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IAS 2017: Boosted Darunavir Plus Lamivudine Matches 3-Drug Regimen


A combination of darunavir/ritonavir and lamivudine was just as effective as the same combination plus tenofovir, according to 24-week results from the ANDES study, presented at the recent 9th IAS Conference on HIV Science (IAS 2017) in Paris.

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Pedro Cahn and his research group in Argentina have been investigating the use of 2-drug antiretroviral therapy (ART) regimens consisting of boosted protease inhibitors or integrase inhibitors combined with lamivudine (3TC). These regimens offer potential advantages including saving money and sparing long-term side effects of tenofovir disoproxil fumarate (TDF), the drug most commonly employed as the third agent in first-line antiretroviral treatment.

The GARDEL study showed that the combination of lopinavir/ritonavir (Kaletra) plus lamivudine was non-inferior to the 3-drug combination of lopinavir/ritonavir, lamivudine, and a nucleoside/nucleotide reverse transcriptase inhibitor (NRTI) after 48 weeks of follow-up.

An Italian study, ATLAS, reported last year that the combination of atazanavir (Reyataz)/ritonavir and lamivudine was non-inferior to atazanavir/ritonavir and 2 NRTIs after 48 weeks.

The GEMINI 1 and 2 studies are currently investigating whether the integrase inhibitor dolutegravir (Tivicay) with lamivudine is non-inferior to a 3-drug regimen dolutegravir, tenofovir DF and emtricitabine (the drugs in Truvada). If successful, dolutegravir plus lamivudine could be the cheapest drug combination available for treatment in lower-income and lower-middle income countries, due to the low costs of manufacturing both drugs.

However, patent restrictions may not permit the sale of a generic version of dolutegravir in some upper-middle income countries. Use of a boosted protease inhibitor combined with lamivudine may offer an attractive alternative for first-line treatment.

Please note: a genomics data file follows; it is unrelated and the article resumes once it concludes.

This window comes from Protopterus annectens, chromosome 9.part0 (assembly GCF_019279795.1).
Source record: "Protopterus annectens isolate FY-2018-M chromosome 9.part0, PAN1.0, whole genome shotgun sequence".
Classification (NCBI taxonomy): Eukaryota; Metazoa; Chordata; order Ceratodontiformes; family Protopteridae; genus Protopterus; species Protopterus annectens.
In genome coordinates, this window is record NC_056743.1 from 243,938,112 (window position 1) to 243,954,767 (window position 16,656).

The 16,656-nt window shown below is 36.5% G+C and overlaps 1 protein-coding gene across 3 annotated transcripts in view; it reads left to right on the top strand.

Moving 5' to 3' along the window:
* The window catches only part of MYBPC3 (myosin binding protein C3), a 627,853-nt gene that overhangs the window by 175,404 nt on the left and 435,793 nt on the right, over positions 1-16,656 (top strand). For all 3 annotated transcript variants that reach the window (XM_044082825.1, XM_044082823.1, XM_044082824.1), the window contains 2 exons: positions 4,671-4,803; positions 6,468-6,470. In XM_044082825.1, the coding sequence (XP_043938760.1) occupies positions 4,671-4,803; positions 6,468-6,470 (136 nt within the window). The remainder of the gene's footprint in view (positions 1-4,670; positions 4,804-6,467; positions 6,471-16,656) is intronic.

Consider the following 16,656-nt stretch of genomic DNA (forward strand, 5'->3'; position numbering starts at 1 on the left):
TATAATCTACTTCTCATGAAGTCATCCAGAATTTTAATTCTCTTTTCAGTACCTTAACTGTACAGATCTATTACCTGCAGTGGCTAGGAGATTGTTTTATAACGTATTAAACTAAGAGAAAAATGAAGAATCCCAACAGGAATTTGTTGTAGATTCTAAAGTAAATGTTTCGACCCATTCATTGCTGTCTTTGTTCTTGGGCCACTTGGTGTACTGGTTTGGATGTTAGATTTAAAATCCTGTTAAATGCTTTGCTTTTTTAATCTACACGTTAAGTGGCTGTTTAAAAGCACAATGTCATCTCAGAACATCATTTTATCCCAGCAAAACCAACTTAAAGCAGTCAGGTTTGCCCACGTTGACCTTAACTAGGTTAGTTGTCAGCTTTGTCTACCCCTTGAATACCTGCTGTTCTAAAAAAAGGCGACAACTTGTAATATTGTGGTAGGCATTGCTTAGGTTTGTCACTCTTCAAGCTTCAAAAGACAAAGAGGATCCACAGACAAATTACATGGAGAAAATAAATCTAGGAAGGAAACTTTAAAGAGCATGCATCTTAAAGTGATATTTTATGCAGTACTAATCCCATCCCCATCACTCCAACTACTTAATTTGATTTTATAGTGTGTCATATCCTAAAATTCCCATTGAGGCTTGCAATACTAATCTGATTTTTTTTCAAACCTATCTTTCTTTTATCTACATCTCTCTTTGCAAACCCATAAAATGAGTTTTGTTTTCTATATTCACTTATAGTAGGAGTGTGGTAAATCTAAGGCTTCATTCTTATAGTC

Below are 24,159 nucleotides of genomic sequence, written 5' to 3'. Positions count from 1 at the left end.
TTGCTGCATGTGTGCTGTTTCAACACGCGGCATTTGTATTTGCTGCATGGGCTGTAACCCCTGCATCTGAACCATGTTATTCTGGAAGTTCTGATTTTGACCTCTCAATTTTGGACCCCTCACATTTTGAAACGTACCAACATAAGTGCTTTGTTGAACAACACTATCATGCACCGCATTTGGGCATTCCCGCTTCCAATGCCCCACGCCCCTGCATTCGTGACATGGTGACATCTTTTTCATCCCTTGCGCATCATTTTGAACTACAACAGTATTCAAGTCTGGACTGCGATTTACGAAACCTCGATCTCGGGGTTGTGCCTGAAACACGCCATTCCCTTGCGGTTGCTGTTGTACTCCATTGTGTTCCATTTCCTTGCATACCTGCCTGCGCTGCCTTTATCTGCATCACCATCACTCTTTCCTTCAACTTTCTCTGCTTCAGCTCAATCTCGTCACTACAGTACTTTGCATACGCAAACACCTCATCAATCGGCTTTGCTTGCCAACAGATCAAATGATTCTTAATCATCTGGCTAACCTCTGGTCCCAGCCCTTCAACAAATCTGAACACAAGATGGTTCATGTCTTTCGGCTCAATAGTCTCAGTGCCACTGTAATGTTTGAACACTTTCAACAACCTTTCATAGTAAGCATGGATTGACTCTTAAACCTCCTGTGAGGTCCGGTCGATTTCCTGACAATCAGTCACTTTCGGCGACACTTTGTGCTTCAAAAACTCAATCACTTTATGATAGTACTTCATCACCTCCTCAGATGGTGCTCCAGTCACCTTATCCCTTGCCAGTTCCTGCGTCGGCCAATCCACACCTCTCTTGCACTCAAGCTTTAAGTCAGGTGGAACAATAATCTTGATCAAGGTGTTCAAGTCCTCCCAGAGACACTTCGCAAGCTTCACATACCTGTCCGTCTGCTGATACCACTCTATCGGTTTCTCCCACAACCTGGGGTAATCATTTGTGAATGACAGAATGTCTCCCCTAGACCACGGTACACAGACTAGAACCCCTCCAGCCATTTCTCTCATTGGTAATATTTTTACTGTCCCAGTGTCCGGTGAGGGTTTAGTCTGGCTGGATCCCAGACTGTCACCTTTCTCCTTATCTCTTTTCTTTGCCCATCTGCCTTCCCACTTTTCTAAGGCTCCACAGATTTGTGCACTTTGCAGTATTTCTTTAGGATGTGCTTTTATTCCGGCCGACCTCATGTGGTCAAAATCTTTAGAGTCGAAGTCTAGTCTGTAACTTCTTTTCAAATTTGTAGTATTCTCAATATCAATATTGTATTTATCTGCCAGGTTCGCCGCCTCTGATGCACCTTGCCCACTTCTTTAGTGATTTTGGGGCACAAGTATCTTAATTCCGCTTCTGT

Darunavir (Prezista) boosted with ritonavir or cobicistat is recommended as an option for first-line treatment in U.S. and European guidelines due to its high barrier to resistance.

The ANDES study randomized 145 previously untreated people with HIV in Argentina to receive either darunavir/ritonavir (800/100 mg once daily) plus lamivudine (300 mg once daily) or darunavir/ritonavir (800/100 mg once daily) plus tenofovir (300 mg) and lamivudine (300 mg).

The study population was predominantly male (91%), men who have sex with men (73%), and relatively young (median age 30). Just under a quarter of participants had a high viral load (>100,000 copies/mL) and the median CD4 cell count was 383 cells/mm3.

In this study, participants received a fixed-dose combination of darunavir/ritonavir manufactured by the Argentinean generic drug maker Richmond Laboratories and a generic form of lamivudine. The generic darunavir product is licensed in Argentina as bioequivalent to the branded product Prezista plus ritonavir and is marketed as Virontar N.

The primary outcome of the study is the proportion of participants in each treatment arm with a viral load below 50 copies/mL by intent-to-treat analysis at week 48. Cahn presented results of a secondary endpoint, the proportion of participants with a viral load below 400 copies/mL at week 24.

There was no significant difference in viral suppression at week 24: 95% in the 2-drug arm and 97% in the triple-therapy arm had undetectable viral load. There was only 1 case of virological failure, in the 3-drug arm.

Four participants in the 2-drug arm discontinued treatment for other reasons (1 due to rash, 1 due to a serious adverse event unrelated to the study drug, 1 withdrew from the study, and 1 was lost to follow-up).

Drug-related grade 2 or 3 adverse events occurred more frequently among those who received 3-drug therapy (21 vs 11 events), with neurological and gastrointestinal adverse events largely accounting for the difference. Rash occurred with similar frequency in each study arm (8.0% vs 7.1%). There were no drug-related serious adverse events in either arm.

The study is continuing to a second phase in which 190 additional participants will be randomized and all participants will be followed for 48 weeks to determine if the combination of darunavir/ritonavir and lamivudine is non-inferior to 3-drug therapy in longer-term follow-up.



P Cahn et al. Dual therapy with darunavir/ritonavir plus lamivudine for HIV-1 treatment initiation: week 24 results of the randomized ANDES study. 9th International AIDS Society Conference on HIV Science.Paris, July 23-26, 2017. Abstract MOAB0106LB.